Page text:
Students Against Free Speech, Political Correctness Run Amok, and Other Findings from Cato's New Survey

Students are split on whether the government should restrict hate speech.


Igor Mojzes

About half of the country's college students (51 percent) believe disrespectful people should be stripped of their free speech rights, while 55 percent of Americans overall think the opposite—that people are entitled to free speech regardless.

That's according to the Cato Institute's new, massive survey of American opinions on free speech. The poll contains plenty of useful information, but I was particularly struck by the stances taken by college students. The results support the idea that civil libertarians should be concerned about the views of young people.

Cato found strong support for keeping hate speech legal among Americans with a college education: 64 percent said the government should not restrict hate speech. But current students were evenly split on the same question. And Americans under the age of 30 were the most likely demographic to say that hate speech is equivalent to violence: 60 percent believed this, compared with 57 percent of senior citizens and just 49 percent of middle-aged Americans.

Students seem to be getting exactly what they want out of college, and what they want is more suppression of offensive speech. Just 30 percent of students oppose bias reporting systems, compared with a majority (though a narrow one: 51 percent) of all Americans. Students were also more likely than Americans overall to think university administrators should oppose offensive Halloween costumes.

Here are five other interesting findings:

There is widespread agreement that political correctness has gone too far. The idea that America has become too politically correct is one of President Donald Trump's talking points, but even about half of Democrats think P.C. is "a big problem." Ninety percent of Republicans and 78 percent of independents agree. Most Americans avoid saying what they really think because other people might find it offensive.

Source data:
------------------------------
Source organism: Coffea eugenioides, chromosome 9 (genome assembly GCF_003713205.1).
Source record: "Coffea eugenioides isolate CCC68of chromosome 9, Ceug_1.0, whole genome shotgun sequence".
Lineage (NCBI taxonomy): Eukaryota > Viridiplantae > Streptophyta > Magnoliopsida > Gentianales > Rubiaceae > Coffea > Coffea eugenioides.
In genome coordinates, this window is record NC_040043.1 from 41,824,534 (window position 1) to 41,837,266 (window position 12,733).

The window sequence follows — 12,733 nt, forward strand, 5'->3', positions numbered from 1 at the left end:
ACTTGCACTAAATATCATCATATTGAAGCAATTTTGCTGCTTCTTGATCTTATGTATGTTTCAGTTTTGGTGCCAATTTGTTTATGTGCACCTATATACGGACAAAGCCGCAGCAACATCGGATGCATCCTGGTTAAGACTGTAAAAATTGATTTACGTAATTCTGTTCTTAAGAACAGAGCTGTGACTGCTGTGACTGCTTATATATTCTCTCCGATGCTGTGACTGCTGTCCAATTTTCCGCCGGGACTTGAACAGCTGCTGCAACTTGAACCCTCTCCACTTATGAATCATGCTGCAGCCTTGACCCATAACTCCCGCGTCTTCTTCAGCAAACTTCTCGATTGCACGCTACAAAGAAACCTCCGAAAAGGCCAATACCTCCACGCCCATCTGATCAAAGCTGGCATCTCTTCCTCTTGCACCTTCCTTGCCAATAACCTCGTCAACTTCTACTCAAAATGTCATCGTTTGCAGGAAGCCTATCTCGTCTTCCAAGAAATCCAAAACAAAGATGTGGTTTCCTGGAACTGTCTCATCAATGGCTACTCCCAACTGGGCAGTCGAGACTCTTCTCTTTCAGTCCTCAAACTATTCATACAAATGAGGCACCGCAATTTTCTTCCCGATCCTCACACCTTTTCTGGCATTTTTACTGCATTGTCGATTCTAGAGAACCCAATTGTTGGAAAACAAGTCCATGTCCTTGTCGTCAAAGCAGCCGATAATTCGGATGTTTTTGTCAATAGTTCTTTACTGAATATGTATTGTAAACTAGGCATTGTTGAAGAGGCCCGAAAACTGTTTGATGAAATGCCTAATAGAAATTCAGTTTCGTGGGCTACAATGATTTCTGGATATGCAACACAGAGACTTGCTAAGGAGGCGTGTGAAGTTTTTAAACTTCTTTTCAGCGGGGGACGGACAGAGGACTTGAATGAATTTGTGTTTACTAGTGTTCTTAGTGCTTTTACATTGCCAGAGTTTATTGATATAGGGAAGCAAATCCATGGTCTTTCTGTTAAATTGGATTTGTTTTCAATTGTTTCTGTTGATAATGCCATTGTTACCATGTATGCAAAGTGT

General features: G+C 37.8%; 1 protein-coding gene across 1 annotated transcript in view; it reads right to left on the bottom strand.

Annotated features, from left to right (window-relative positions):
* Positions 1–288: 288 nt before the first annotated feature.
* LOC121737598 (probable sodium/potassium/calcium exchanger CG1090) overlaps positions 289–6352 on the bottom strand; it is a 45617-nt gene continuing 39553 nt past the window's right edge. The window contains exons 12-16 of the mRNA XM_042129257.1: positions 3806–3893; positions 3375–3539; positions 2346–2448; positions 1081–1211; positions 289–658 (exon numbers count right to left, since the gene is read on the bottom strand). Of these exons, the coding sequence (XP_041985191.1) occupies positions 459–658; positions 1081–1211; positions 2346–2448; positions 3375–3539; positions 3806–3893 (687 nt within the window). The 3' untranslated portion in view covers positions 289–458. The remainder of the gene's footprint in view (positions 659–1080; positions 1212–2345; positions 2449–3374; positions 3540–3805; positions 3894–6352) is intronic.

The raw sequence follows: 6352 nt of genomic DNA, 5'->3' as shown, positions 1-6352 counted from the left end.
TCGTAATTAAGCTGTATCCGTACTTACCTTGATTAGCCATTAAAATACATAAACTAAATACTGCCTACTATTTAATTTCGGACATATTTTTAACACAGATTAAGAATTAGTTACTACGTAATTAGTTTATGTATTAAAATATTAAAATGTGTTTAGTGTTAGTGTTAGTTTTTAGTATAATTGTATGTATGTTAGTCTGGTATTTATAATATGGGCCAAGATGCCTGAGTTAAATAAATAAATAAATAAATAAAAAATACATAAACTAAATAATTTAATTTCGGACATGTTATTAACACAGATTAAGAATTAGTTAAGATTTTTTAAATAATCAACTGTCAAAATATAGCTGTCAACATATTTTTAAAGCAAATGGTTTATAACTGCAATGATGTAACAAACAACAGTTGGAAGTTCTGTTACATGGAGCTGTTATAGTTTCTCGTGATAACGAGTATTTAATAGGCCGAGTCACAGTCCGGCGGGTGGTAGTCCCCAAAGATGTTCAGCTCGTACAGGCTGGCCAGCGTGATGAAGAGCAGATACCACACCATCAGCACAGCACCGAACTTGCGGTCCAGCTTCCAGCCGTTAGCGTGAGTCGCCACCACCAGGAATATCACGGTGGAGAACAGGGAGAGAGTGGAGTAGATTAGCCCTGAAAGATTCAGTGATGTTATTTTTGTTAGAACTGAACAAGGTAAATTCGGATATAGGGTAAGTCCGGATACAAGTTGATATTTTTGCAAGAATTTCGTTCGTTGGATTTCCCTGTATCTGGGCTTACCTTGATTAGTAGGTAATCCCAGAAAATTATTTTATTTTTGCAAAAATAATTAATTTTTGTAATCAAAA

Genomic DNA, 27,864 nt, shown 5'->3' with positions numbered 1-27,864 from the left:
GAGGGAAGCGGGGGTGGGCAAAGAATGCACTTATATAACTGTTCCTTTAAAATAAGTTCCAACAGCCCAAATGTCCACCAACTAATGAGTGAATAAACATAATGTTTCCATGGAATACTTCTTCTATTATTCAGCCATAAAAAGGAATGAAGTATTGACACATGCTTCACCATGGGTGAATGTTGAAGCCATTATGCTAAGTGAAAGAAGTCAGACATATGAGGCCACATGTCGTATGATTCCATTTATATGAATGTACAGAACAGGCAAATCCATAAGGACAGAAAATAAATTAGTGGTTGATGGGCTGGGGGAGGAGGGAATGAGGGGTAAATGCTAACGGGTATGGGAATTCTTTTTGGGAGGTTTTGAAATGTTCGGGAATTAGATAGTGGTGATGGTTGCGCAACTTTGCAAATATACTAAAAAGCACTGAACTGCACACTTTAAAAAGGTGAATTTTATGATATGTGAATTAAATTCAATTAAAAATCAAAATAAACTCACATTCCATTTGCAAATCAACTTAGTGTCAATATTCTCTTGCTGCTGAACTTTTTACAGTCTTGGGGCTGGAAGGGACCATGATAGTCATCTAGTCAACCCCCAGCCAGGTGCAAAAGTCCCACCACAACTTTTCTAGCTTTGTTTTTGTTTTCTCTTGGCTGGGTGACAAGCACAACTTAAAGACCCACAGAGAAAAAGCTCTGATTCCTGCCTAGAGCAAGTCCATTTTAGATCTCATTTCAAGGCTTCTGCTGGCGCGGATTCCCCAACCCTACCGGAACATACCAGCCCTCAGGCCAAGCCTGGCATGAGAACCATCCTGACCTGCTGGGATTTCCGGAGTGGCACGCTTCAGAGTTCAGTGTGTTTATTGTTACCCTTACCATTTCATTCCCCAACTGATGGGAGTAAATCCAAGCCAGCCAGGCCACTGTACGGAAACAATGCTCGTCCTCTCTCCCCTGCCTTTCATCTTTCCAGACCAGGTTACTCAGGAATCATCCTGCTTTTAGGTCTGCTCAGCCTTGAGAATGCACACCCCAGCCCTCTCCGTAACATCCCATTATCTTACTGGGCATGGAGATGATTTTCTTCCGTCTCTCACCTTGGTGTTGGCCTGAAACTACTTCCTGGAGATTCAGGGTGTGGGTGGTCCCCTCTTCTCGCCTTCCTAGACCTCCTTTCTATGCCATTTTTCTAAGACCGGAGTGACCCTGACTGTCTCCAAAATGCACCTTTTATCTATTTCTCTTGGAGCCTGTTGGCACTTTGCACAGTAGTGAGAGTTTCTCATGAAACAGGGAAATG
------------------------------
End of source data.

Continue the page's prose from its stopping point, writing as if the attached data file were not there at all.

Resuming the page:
Democrats and Republicans are both intolerant, but in different ways. Conservatives often castigate liberals—especially young liberals—as delicate snowflakes who are easily offended. The college outrage beat provides plenty of support for this view, since students all over the country are frequently involved in efforts to derail conversations that make them uncomfortable. But as Sarah Ruger argued in a recent Inside Higher Ed piece, conservatives are also keen to shut down offensive speech, a version of political correctness that Cato's Alex Nowrasteh has called "patriotic correctness."

Cato's data provide plenty of evidence of this. Republicans are wildly in favor of National Football League teams firing players who refuse to stand for the national anthem (65 percent). Similarly, 54 percent of Republicans think a business executive should lose his job if he burns the American flag. Majorities of Democrats disagreed with both of these positions; instead, 58 percent of Democrats said employers should fire employees who make insensitive comments on Facebook.

People of color think free speech hurts them and helps their enemies. People of color are more inclined to say there should be formal consequences for hateful or offensive speech. One likely reason for that: Black and Hispanic Americans are much more likely than white Americans to believe "free speech does more to protect majority opinions, not minority opinions." Most Black Americans (59 percent) and nearly half of Hispanics (49 percent) agreed with this statement, whereas only 34 percent of white Americans did.

In other words, they think that "free speech" just means defending Milo Yiannopoulos's rights. This suggests to me that civil libertarians should do more to highlight the far-from-rare cases where the censored party belongs to a racial or ethnic minority.

Microaggression theory is really stupid. Cato listed a number of popular examples of microaggressions and asked people of color whether they were offended by them. In most cases, the resounding answer was no. Only one of the examples—saying "you are a credit to your race"—was deemed offensive by a majority of the black people surveyed.

This finding supports Scott Lilienfeld's research on microaggression theory, which characterized the concept as incoherent in its current form. Educational institutions like Oberlin College that are currently training—and even paying—students in microaggression awareness should read the data.

Only the hard left supports violence against nazis. Most Americans do not believe violence is an appropriate response to Nazi ideas. In fact, 68 percent think it's morally impermissible to punch someone just for being a Nazi. A majority of Democrats (56 percent) shared this view. Nazi-punching was more popular among black people than among Latinos and white people, and more popular among millennials than among older Americans. But support for Nazi-punching was under 50 percent for all these subgroups.

Just one subgroup felt differently: strong liberals, 51 percent of whom said punching Nazis was morally acceptable.